Thursday, 12 December 2019

Worlds Unknown (Marvel)

Adept Adaptations

Worlds Unknown (Marvel)
Eight Issues USA May 1973 - August 1974

My first and only previous encounter with the eight issue run of Worlds Unknown was when I was six years old. I remember standing on Queensway tube station with my parents, gazing down with wonder at the comic they’d bought me. It was issue eight which, I didn’t know for many years, was the final issue of this title. This contained the second of a two part adaptation of Ray Harryhausen’s The Golden Voyage of Sinbad and, just as I did when I’d seen the movie itself, earlier that year, I didn’t make the connection at the time between the big posters on the tube of Caroline Munro as the Lamb’s Navy Rum Girl and her starring part in said movie. In terms of the Navy Rum temptress... well let’s just say that even at the age of six I knew a fine looking young lady when I saw one.

So it’s taken me many years to catch up to the rest of the issues and read them all, finishing with the issue I first read 45 years ago, with the outstanding cover of the giant sized statue of Kali (under a different name for some reason) menacing Sinbad. I’ll get to the Sinbad stuff in a minute but... and again, I wasn’t to know this at the age of six... the two part adaptation marked a real turning point in terms of the original intention of the comic and, in a way, it’s no wonder this last thing sounded the death knell. However, with a bit of logical deduction, I can see that the comic and material ear marked for it was reborn a year or so down the line, albeit doomed to another short run. That’s another thing I’ll get to in a minute.

Now the mission statement, so to speak, as set out in the first issue, was for the comic to be a science fiction publication which would be full of new adaptations of short stories by leading science fiction writers. Plus, a few reprints of old ‘twist stories’ shoehorned in to fill space from older publications by comic companies which Marvel now found themselves in ownership of. But the main focus was one or sometimes two short story adaptations by the likes of people like Frederick Pohl, whose anti-racist story The Day After The Martians Came is actually pretty good at setting a tone but low on action. The artwork in this and other issues is all great too and I’d have to say that, from my point of view, Worlds Unknown was a good little comic which should have lasted a long time... especially since some of the stories the editors were bringing to the table to adapt were quite landmark and the Marvel versions were not always the first crack at adapting them.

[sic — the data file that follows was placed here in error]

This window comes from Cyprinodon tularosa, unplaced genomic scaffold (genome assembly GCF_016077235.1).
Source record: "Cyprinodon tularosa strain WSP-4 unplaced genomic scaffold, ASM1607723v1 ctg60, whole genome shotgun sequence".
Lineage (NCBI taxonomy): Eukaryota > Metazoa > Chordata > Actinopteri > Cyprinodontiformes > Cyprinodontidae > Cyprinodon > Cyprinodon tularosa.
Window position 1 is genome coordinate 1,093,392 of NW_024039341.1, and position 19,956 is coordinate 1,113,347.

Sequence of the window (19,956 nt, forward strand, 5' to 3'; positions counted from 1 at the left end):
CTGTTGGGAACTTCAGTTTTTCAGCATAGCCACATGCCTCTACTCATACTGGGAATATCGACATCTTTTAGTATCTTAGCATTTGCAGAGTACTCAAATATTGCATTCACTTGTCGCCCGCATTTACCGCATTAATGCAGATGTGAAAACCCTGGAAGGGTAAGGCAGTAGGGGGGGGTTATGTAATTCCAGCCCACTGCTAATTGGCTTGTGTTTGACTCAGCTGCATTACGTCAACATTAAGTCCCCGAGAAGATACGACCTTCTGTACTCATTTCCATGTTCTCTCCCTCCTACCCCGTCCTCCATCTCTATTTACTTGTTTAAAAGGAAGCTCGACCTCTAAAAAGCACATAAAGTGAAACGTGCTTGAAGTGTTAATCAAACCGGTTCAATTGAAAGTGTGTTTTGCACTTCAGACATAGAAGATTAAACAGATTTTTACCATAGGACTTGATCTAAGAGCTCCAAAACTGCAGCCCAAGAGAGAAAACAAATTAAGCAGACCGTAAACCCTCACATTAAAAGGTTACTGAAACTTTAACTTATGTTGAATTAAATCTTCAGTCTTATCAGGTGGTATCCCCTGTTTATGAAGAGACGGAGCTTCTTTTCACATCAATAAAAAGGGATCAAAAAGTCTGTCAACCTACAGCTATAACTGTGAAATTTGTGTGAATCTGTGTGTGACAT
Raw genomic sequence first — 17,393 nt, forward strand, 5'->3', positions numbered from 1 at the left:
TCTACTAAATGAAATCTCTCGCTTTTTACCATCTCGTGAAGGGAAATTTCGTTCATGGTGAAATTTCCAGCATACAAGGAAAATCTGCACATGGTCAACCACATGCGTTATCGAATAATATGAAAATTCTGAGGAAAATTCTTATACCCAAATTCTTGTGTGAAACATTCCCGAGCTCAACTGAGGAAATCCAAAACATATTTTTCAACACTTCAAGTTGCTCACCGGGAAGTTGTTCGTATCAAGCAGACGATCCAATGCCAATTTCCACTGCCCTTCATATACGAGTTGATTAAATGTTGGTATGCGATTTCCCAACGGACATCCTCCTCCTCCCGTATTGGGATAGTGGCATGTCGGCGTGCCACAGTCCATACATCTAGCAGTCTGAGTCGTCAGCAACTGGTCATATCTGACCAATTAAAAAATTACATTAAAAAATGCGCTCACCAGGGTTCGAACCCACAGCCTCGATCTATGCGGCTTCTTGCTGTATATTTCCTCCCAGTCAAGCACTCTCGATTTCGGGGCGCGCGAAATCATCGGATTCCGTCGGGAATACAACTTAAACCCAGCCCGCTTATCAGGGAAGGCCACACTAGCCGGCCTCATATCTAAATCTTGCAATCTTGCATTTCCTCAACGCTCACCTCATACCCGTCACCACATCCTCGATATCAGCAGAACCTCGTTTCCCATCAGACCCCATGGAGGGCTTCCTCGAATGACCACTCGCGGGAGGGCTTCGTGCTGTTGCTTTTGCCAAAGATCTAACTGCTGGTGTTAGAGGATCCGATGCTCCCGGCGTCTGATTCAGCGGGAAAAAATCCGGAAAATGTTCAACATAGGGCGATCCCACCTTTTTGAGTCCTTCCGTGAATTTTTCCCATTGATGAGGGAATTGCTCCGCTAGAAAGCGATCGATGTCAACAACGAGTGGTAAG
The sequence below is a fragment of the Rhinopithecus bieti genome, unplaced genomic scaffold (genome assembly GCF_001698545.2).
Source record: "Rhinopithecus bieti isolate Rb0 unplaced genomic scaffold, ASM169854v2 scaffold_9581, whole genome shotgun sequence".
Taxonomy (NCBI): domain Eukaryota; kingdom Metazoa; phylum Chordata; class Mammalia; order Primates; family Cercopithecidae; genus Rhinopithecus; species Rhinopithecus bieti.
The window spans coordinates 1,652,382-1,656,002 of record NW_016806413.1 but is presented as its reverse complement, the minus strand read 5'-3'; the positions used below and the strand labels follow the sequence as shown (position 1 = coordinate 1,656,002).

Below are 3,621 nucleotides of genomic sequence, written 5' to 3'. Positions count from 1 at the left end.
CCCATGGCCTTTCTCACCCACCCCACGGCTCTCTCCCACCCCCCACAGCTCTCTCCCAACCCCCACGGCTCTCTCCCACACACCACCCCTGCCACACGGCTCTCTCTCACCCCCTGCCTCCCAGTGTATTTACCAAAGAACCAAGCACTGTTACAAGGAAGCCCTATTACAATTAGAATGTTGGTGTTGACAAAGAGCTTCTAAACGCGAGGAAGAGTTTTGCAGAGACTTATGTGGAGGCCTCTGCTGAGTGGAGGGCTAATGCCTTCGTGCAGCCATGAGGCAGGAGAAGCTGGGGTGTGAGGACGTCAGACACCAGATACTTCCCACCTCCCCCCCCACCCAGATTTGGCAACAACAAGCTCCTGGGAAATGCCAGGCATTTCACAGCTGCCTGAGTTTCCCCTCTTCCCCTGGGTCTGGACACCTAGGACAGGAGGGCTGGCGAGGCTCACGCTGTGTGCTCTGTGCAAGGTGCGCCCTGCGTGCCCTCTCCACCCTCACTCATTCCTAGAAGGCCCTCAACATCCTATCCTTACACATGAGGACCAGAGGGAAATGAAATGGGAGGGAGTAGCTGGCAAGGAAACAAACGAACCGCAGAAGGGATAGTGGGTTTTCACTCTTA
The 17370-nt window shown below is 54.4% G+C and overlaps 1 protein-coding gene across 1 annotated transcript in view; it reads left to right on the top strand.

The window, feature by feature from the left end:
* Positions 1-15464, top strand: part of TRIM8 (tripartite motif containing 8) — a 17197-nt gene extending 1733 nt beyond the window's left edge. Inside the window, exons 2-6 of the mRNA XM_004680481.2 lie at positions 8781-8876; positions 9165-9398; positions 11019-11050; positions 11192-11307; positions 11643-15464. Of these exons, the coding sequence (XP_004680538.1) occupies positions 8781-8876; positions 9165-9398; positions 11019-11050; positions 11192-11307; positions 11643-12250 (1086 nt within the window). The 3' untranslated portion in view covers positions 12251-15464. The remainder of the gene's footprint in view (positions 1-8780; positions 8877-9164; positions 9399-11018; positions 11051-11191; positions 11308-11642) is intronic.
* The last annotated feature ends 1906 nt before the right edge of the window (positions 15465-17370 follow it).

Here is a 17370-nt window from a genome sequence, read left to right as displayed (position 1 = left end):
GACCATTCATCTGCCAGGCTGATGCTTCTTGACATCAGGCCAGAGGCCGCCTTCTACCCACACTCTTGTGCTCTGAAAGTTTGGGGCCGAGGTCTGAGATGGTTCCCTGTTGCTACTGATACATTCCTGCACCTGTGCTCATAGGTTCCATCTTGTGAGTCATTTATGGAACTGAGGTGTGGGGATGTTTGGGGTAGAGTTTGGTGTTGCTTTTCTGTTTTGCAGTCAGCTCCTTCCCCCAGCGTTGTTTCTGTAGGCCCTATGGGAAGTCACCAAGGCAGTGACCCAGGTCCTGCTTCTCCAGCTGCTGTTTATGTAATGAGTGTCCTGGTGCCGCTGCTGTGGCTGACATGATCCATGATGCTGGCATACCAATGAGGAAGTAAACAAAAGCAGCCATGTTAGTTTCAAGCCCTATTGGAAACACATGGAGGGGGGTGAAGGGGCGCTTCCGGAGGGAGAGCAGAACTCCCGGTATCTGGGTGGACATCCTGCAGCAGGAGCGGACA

For example, issue three has an adaptation of the Harry Bates short story Farewell The Master. This is, in actual fact, the short story on which the original 1951 movie The Day The Earth Stood Still was based. Now, in the editor’s column inside this issue, they mention that they have done just a few very minor tweaks to the story but more or less left it intact and what that means is... if you remember the film, then you don’t know the story. Turns out the original (and presumably the remake of the original) took huge liberties with the source material so that, most of the time, there’s not much synchronicity between the two. For example, the alien Klatuu, played by Michael Rennie in the film (or Keanu Reeves I guess, take your pick) manages to get out half a sentence before he is shot dead... and not by the army but by a lone gunman assassin watching events (and he’s not getting up from that, either). And as for the ending... well, the ending I’m still not quite sure I understand. Gort the robot, who is named Gnut as in the original here, can talk and at the end he reveals that ‘he is the master’, not Klatuu, before taking his space/time capsule away from the Earth. I am guessing my lack of clarity here may be a generational thing... perhaps the original writer was trying to make some point about the autonomy of mechanical life forms, I dunno. But it’s certainly an interesting read and adaptation, even if I do prefer the original movie’s ‘peace for all mankind’ message.

As the run of the comic goes on, actually, I see more clues that they were trying to tie it in to TV and film because, I’m guessing, sales were maybe fairly poor. They do say in the pages that science fiction is not a popular seller (and indeed, I remember the 1970s and 1980s... if you read science fiction or fantasy you were a bit of an outcast), regardless of the fact that the superhero comics which were performing so well for them were completely science fiction anyway... just not marketed like that. So yeah, on the cover of Issue 5 for the adaptation of A. E. Van Vogt’s Black Destroyer, the cover exclaims... “A monster stalks this spaceship! A marvel masterwork in the tradition of TV’s Star Trek.”